David Neeleman

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David G. Neeleman
Neeleman.jpg
Born (1959-10-16) October 16, 1959 (age 54)
São Paulo, Brazil
Nationality Brazilian
Occupation CEO Azul Brazilian Airlines
Known for Commercial airline entrepreneur
Religion Latter-Day Saint
Children 9

David G. Neeleman (born October 16, 1959 or 1960) is a Brazilian-American[1] entrepreneur who has founded three commercial airlines, Morris Air, JetBlue Airways and Azul Brazilian Airlines.

Biography[edit]

Neeleman was born in São Paulo, Brazil, and raised in Miami, United States, to a family of Dutch and North American descent. He lived in Brazil until he was five.[2] He attended Brighton High School in Cottonwood Heights, Utah, and attended the University of Utah for three years before dropping out. He served a mission for The Church of Jesus Christ of Latter-day Saints in the Northeast Region, Brazil.[3]

He co-founded (with June Morris) Morris Air, a low-fare charter airline, and from 1984 to 1988, he was executive vice president of the company. In 1988 Neeleman assumed the helm of Morris Air as its president. In 1993, when Morris Air was acquired by Southwest Airlines for $130 million (Neeleman received $25 million from the sale), he worked for 5 months on their Executive Planning Committee.[4]

After leaving Southwest, Neeleman became the CEO of Open Skies, a touch screen airline reservation and check-in systems company, later acquired by HP in 1999. At the same time, he helped with another upstart airline, WestJet. JetBlue was incorporated in Delaware in August 1998 and officially founded in February 1999, under the name "NewAir" by Neeleman.[5]

As the CEO of JetBlue Airways, his 2002 salary was $200,000 with a bonus of $90,000. Neeleman donated his entire salary to the JetBlue Crewmember Crisis Fund, which was established for JetBlue employees who had fallen on hard times.[6]

On May 10, 2007, David Neeleman was replaced by David Barger (born 1959) as CEO of JetBlue[7] and on May 21, 2008 he was replaced as chairman of the board by Joel Peterson.[8]

On March 27, 2008 Neeleman officially announced plans to launch a new airline, Azul (Portuguese for "blue"), a domestic carrier in Brazil. Azul will complete 2013 with over 5 Billion in sales and currently stands as Brazil's third largest airline.

On October 30th, 2013 Neeleman and his youngest brother Mark James Neeleman, a cofounder of Azul, [9] announced the launch of a new company, Vigzul, a home security and monitoring company. Vigzul came from an idea of Mark Neeleman and was founded by David Allred, Brett Chambers and Neeleman serves as Chairman of the board and principal investor. [10][11]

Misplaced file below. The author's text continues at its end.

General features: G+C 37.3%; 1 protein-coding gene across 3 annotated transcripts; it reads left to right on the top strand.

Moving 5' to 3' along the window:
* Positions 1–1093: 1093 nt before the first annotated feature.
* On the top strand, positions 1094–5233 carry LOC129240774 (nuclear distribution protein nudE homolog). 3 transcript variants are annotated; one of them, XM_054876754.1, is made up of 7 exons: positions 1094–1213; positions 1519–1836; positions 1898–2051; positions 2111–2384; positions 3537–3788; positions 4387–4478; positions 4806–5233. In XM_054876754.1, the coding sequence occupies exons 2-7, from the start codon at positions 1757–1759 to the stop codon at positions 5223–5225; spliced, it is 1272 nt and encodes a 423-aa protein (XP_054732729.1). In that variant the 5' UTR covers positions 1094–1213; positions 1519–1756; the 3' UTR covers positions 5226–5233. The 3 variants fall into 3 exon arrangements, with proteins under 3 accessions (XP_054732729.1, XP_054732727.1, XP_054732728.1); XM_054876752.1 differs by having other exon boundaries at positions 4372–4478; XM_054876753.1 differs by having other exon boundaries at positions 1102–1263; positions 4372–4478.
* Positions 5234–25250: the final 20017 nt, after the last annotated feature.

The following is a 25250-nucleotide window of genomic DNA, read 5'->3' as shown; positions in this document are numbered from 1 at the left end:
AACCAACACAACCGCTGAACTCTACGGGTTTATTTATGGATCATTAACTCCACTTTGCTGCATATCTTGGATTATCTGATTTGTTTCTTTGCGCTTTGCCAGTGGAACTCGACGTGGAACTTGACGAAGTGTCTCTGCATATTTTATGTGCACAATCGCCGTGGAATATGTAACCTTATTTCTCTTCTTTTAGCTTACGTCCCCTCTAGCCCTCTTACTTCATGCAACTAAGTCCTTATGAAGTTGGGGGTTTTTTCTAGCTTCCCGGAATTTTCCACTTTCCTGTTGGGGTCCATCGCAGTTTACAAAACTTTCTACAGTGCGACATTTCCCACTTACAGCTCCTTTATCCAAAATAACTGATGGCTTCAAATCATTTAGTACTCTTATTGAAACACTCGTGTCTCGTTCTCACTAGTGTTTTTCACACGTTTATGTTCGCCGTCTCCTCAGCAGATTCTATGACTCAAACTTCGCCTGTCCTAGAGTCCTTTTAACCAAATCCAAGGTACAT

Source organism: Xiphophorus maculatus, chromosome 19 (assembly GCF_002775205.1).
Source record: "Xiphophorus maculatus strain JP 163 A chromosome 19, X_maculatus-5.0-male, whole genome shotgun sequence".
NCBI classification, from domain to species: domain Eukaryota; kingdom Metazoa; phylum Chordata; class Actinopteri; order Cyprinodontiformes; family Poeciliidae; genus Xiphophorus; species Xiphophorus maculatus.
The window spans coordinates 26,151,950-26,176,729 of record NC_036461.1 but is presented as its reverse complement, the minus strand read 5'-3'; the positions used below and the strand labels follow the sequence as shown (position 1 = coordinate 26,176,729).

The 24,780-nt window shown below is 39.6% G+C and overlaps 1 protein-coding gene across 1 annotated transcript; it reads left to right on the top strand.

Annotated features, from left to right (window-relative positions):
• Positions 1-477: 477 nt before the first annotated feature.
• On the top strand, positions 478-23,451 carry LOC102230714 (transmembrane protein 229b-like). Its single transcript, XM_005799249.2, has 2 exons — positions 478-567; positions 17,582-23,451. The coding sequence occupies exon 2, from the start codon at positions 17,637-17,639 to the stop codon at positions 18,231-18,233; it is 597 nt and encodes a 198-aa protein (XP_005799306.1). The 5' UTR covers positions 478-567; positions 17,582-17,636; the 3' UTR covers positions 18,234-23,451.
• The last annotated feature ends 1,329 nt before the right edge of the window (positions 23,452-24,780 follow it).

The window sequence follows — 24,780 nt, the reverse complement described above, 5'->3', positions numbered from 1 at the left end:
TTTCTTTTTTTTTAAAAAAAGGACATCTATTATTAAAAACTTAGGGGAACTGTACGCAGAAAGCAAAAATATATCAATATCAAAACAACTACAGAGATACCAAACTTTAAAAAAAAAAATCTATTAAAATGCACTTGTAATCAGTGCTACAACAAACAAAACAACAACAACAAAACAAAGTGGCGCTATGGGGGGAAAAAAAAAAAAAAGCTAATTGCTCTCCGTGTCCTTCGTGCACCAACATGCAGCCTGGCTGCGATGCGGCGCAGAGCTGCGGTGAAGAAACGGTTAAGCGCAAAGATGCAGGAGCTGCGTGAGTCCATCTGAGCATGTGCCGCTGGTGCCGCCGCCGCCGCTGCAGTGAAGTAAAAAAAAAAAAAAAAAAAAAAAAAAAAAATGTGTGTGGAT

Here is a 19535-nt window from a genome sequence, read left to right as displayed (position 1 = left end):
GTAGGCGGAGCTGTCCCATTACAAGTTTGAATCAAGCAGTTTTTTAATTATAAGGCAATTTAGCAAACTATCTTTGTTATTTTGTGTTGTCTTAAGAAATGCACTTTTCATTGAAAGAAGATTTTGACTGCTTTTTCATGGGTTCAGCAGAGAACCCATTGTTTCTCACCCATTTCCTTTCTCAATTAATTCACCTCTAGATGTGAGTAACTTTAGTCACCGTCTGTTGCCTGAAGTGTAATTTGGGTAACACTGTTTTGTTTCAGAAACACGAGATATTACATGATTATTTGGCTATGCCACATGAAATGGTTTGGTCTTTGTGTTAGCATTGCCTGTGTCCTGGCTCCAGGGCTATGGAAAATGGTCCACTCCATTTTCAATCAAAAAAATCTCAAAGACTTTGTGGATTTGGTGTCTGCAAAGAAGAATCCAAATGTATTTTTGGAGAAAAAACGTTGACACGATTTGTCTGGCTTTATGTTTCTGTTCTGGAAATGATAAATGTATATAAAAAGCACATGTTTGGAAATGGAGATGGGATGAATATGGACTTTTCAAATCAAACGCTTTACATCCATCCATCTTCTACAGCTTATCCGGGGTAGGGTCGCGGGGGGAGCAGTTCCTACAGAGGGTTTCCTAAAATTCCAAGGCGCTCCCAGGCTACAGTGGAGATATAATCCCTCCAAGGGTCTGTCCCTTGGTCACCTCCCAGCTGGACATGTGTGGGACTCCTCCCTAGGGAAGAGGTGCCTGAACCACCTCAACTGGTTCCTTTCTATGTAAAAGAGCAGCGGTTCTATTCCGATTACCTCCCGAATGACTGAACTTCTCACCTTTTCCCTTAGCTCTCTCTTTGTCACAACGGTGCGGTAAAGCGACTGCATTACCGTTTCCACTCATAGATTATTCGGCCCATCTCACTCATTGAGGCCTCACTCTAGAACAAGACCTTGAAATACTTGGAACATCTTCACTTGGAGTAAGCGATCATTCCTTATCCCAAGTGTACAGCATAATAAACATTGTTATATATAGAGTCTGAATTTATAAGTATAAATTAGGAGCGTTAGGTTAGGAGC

Personal[edit]

Neeleman lives with his family in New Canaan, Connecticut, United States. He is the father of nine children.[12] In 2000, he disclosed to CNBC that he has adult attention-deficit disorder.[13] He is the 2005 recipient of the Tony Jannus Award for outstanding leadership in the commercial aviation industry.[14] He also speaks fluent Portuguese and holds both U.S. and Brazilian citizenship. In the early years of JetBlue, founder David Neeleman said he always sat in the last row (row 27) of each Airbus A320 aircraft when flying on his company's airplanes, to demonstrate that pleasing the customer is more important than pleasing the CEO (at the time, seats in the 27th row – since removed from JetBlue's A320 airplanes – did not recline).[15]

Notes[edit]

  1. ^ http://www.inc.com/articles/2008/06/david-neelemans-return-trip-extended.html
  2. ^ Sellers, Patricia (July 26, 2010). "The Next JetBlue: What's David Neeleman Doing Starting a New Airline in Brazil? Setting Records, For One Thing". Fortune 162 (2): 97–100. Retrieved 17 July 2010. 
  3. ^ Home Sourcing the Blue Way
  4. ^ http://www.referenceforbusiness.com/history2/38/JetBlue-Airways-Corporation.html "JetBlue"
  5. ^ http://jetblue.com/about/ourcompany/history/about_ourhistory.html "JetBlue"
  6. ^ Wade, James B.; O'Reilly III, Charles A.; Pollock, Timothy G. (September–October 2006). "Overpaid CEOs and Underpaid Managers: Fairness and Executive Compensation". Organization Science 17 (5): 527. doi:10.1287/orsc.1060.0204. ISSN 1047-7039. 
  7. ^ JetBlue Air Names Barger to Succeed Neeleman as Chief
  8. ^ Shwiff, Kathy (May 21, 2008). "JetBlue Solidifies Succession Plan". The Wall Street Journal. Retrieved 2008-05-22. 
  9. ^ epocanegocios.globo.com
  10. ^ Founders of Azul Launch Monitoring Company-Isto É Dinheiro October 30th 2013
  11. ^ Valor Economico October 30th 2013
  12. ^ "TBR Board of Directors: David Neeleman, Chief Executive Officer, jetBlue Airways". Travel Business Roundtable. Archived from the original on 2007-03-10. Retrieved 2007-05-07. 
  13. ^ Integris-Health.com, Integris Health Essentials[dead link]
  14. ^ "Tony Jannus Award past recipients". Tony Jannus Society. Retrieved 2008-03-29. [dead link]
  15. ^ David Neeleman and the Story of JetBlue: A Fresh Take on Flying | Your America | Reader's Digest[dead link]

External links[edit]